Report: IM Yearbook 2019/2020
Media: Investment Migration Yearbook 2019/2020
Sector: Investment Migration
Publication Date: June 2019
What it takes to build an Efficient RCBI Programme
For the past four years, I have been reviewing most of the world’s business migration schemes. Every year I analysed and dissected 100 such programmes for our database and our reports. All that knowledge enabled us to understand trends in the industry, mechanisms behind the programmes, and which nationals are drawn to what programme. It also allowed us to predict which investment migration programmes will be successful and which will struggle to gather momentum. In our latest Government Report , we wrote about how governments can use investment migration to strengthen their economy. The report spans 100 pages, but I will try to summarise it.
Stéphane Tajick, President and Chief Advisor of STC, highlights what governments should keep in mind when designing an investment migration programme.
What’s your country’s economic need?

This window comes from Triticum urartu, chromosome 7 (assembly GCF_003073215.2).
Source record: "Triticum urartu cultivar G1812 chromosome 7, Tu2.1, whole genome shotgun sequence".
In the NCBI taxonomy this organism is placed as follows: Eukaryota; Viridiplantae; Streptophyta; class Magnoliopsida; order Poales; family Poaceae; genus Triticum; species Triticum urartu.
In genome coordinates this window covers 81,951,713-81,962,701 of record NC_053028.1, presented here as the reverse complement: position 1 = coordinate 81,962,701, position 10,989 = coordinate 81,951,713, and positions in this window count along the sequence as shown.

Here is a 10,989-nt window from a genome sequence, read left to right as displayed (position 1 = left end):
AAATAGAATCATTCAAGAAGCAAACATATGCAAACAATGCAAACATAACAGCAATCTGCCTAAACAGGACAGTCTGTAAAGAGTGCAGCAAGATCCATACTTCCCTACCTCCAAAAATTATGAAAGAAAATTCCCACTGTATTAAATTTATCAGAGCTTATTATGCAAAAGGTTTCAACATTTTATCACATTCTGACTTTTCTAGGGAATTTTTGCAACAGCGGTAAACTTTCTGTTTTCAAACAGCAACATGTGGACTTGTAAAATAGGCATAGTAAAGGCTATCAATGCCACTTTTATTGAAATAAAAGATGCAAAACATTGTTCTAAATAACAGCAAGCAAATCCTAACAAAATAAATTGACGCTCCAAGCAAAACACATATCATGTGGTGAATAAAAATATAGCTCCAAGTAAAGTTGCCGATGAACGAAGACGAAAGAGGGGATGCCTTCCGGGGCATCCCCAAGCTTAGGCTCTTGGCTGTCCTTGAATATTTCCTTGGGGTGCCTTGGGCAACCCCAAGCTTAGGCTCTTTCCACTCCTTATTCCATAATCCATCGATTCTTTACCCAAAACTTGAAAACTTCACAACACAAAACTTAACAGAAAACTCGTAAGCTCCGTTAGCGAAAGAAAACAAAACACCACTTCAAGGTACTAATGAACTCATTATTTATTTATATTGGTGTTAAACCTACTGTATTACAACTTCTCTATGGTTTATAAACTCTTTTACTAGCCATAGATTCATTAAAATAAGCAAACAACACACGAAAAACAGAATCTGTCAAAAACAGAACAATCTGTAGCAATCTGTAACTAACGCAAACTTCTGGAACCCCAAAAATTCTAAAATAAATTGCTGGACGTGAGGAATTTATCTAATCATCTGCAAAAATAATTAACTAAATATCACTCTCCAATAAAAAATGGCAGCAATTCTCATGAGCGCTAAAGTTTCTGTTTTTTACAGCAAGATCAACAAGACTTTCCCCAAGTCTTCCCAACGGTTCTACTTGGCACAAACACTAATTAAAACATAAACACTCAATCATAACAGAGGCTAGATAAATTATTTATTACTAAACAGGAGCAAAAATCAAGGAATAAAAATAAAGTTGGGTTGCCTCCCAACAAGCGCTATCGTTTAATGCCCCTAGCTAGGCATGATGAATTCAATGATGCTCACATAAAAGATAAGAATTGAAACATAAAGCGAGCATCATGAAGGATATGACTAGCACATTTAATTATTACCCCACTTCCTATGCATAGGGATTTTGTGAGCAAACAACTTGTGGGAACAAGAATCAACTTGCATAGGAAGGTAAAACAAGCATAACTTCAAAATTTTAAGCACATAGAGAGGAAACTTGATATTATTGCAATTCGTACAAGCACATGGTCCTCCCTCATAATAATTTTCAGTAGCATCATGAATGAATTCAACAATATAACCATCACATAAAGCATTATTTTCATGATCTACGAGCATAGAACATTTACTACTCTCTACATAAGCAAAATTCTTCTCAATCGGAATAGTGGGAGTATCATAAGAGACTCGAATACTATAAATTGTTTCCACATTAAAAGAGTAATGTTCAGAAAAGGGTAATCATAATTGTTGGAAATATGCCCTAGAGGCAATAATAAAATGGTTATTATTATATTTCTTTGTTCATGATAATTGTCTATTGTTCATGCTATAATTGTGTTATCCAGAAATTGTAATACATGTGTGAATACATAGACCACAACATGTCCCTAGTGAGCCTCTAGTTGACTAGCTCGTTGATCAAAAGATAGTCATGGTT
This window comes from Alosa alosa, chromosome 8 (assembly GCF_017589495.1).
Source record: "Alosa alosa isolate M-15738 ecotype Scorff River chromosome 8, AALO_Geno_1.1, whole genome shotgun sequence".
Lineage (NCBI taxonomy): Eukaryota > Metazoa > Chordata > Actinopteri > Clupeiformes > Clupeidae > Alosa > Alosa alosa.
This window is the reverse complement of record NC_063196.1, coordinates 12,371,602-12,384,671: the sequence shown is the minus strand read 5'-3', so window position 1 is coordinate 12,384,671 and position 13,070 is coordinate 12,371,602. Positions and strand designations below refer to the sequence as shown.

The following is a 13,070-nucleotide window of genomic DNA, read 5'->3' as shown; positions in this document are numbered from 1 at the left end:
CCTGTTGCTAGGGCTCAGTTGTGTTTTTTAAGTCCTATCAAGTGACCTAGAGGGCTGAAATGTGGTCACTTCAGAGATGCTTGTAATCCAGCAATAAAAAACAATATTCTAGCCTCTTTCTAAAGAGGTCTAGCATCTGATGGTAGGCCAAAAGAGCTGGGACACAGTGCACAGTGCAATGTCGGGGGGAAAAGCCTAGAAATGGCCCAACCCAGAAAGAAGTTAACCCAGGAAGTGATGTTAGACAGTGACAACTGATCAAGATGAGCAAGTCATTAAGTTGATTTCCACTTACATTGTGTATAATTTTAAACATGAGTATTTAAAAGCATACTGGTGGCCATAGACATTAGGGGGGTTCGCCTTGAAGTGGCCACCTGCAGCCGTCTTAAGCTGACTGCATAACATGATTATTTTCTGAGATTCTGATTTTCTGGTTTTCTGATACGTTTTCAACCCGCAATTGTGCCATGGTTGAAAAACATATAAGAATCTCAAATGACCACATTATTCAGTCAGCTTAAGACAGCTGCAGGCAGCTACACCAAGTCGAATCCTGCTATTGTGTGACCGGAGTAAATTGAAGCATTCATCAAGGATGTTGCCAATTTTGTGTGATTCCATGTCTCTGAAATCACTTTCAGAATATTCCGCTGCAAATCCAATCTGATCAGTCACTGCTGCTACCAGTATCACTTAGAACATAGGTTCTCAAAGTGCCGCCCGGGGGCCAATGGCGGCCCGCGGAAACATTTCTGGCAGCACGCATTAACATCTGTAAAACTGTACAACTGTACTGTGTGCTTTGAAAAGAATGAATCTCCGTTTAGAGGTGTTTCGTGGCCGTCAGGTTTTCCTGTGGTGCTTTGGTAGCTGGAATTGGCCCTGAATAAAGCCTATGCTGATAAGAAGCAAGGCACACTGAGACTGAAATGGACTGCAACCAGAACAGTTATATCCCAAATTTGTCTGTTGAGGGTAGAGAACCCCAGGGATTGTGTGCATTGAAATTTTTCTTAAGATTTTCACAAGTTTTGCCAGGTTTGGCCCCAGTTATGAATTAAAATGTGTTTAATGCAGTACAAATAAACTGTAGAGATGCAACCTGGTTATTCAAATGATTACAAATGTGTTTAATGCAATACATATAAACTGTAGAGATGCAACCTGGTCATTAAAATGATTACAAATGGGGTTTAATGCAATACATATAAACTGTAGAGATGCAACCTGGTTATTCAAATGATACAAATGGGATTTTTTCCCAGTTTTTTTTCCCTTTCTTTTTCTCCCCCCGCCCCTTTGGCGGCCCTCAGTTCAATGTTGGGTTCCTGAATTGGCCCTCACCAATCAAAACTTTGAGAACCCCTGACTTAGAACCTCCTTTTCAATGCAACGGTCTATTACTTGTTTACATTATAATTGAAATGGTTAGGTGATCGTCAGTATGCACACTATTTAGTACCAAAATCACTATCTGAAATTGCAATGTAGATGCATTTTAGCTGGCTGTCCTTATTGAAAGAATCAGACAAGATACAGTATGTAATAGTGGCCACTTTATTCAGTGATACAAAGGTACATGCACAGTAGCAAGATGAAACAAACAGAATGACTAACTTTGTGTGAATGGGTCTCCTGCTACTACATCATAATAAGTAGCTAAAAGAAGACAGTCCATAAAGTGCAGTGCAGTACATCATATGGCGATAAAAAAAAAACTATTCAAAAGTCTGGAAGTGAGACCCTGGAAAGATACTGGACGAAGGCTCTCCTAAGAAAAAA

Eight of the ten countries with the worst Current Account Balance in the world have a CBI programme. This, of course, is not a consequence of the programmes, but rather the reason why a CBI came to be. It generally takes a large amount of political sacrifice to launch a CBI, but it can be justified when it substitutes drastic austerity measures. All investment migration programmes should be built based on specific economic needs of a country. It is important to assess those needs and build a programme that makes sense. A high amount of government debt and high unemployment are the most common woes that governments want to tackle. In most cases, efficient RCBI programmes can help heal the country’s economy if they are backed by logic and data. Understandably, CBI programmes have a greater impact in small countries, given that an additional revenue of $200m a year affects smaller economies more than larger ones. It is also important to consider regional needs within a country, since disparity can exist. Certain regions have stronger pull factors than others, which could affect the goal of any policy. For example, in Spain the need for real estate investment was pressing after the 2008 financial crisis. The investor programme with a real estate option was created in 2013. However, over the years, the number one investment destination was Barcelona, the region that needed it the least, and where people today suffer from housing unaffordability. This means that assessing regional needs, and making sure that push and pull factors are addressed, is immensely important.